Introduction

What is The New Yorker? I know it’s a great magazine and that it’s a tremendous source of pleasure in my life. But what exactly is it? This blog’s premise is that The New Yorker is a work of art, as worthy of comment and analysis as, say, Keats’s “Ode on a Grecian Urn.” Each week I review one or more aspects of the magazine’s latest issue. I suppose it’s possible to describe and analyze an entire issue, but I prefer to keep my reviews brief, and so I usually focus on just one or two pieces, to explore in each the signature style of its author. A piece by Matthew Trammell is not like a piece by James Wood, and neither is like a piece by Peter Schjeldahl. One could not mistake Finnegan for Frazier, or Lepore for Paumgarten, or Goodyear for Khatchadourian. Each has found a style, and it is that style that I respond to as I read, and want to understand and describe.

Tuesday, January 31, 2017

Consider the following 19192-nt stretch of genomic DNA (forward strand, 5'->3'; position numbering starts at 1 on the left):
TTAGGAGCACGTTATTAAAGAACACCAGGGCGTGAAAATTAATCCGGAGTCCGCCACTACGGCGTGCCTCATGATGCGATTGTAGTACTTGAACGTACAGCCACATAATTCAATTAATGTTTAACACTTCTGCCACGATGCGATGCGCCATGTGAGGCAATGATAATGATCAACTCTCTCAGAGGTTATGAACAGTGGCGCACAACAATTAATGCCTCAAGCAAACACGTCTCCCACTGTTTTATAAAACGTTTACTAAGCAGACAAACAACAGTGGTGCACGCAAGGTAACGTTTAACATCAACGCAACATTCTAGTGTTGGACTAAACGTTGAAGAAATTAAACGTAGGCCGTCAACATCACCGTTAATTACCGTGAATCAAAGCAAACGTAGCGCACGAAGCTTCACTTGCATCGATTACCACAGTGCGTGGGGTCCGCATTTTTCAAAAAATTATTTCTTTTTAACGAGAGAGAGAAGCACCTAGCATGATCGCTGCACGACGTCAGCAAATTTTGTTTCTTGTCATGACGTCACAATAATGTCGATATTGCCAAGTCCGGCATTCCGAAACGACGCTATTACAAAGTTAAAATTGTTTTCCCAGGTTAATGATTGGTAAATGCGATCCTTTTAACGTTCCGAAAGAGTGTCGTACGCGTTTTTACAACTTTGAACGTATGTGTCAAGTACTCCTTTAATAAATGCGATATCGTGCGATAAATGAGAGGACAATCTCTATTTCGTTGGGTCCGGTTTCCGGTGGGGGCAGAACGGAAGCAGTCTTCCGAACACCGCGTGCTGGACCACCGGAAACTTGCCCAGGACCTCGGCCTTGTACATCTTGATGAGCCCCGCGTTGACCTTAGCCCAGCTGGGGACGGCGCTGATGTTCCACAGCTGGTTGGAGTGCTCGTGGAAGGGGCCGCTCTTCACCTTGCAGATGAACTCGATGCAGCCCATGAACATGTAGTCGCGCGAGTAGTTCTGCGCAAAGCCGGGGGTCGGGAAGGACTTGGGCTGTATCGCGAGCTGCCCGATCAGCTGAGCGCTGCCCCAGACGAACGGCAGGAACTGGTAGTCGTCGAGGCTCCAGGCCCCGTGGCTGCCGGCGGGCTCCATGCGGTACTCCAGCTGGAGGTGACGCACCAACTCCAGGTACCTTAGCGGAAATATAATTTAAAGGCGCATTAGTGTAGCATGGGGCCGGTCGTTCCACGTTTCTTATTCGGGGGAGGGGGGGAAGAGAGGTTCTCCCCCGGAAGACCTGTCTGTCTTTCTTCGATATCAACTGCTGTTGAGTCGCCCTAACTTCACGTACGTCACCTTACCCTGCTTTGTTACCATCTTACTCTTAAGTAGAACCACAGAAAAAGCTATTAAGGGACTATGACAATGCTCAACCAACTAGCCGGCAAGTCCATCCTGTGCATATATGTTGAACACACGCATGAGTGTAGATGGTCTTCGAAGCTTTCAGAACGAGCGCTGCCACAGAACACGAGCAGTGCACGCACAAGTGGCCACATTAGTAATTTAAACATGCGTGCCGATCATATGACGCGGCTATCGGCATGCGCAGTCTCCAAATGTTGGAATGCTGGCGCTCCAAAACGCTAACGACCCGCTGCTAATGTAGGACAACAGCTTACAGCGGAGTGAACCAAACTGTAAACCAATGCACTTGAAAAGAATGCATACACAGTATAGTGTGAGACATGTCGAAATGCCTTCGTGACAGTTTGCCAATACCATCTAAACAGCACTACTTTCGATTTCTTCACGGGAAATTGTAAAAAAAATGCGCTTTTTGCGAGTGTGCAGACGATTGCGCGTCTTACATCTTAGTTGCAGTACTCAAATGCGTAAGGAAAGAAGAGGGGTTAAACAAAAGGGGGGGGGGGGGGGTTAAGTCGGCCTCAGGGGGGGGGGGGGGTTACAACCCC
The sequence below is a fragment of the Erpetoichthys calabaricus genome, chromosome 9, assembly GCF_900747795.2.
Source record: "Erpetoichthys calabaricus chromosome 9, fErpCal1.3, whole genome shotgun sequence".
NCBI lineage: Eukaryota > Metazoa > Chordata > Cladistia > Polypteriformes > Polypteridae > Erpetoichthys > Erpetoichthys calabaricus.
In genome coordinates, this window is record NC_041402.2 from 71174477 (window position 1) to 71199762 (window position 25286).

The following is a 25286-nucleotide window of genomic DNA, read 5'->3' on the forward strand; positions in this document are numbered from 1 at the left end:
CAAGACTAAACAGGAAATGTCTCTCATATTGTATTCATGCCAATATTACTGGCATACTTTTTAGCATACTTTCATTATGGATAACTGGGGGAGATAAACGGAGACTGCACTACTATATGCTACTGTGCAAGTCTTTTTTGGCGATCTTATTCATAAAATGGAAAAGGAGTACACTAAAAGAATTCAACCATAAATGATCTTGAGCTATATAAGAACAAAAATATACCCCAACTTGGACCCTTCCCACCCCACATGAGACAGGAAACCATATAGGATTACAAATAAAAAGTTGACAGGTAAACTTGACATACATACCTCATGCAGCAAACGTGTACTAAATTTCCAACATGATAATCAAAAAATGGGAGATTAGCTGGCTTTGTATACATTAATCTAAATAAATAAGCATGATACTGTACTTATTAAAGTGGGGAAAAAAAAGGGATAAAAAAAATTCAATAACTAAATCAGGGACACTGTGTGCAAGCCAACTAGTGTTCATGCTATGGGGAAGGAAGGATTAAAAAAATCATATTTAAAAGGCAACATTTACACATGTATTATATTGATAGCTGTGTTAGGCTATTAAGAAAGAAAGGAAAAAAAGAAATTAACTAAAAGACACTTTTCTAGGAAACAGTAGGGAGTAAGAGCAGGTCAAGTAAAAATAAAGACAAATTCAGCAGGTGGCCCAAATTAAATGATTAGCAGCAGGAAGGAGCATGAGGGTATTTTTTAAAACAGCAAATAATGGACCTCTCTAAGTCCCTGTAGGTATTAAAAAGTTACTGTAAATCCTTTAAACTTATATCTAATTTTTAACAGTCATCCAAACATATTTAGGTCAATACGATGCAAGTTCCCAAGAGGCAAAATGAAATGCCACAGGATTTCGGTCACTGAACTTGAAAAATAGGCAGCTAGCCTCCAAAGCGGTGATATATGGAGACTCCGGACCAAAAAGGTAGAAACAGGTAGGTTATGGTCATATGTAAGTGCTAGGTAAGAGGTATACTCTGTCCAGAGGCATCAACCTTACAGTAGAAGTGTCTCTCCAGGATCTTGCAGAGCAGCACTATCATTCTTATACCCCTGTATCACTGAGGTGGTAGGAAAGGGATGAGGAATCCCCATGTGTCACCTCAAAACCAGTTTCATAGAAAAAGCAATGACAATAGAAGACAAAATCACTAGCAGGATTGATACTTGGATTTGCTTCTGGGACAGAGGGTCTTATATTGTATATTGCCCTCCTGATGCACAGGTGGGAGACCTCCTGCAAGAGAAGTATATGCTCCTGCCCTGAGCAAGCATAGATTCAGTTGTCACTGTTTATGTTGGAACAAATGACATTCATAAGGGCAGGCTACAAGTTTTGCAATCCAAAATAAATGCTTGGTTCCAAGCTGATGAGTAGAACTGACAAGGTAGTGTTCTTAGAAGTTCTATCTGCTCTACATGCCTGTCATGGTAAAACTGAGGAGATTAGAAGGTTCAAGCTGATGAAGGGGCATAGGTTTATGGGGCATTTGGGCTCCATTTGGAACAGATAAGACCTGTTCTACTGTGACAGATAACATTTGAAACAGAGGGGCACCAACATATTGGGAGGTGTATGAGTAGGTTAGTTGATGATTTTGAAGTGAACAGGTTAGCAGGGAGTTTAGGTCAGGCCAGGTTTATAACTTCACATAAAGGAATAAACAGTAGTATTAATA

At the Archive: Robert Andrew Parker's "Erich von Stroheim"


Robert Andrew Parker, "Erich von Stroheim" (1999)



















This is the first post in a new series called “At the Archive,” in which I visit The New Yorker’s vast online archive in search of intriguing articles and images. If something catches my eye, I’ll dust it off, hold it up to the light, and say why it appeals to me. Today’s find is Robert Andrew Parker’s portrait of Erich von Stroheim (“Goings On About Town,” July 5, 1999). Parker is one of my favorite New Yorker illustrators. His work regularly appeared in the magazine back in the late nineties and early aughts. I relish this von Stroheim picture for its luminosity and saturated color. I’m not sure what movie it’s based on. From the stars on the collar, I’m guessing it’s Blind Husbands (1918) – von Stroheim’s first film as writer, director, and star.  

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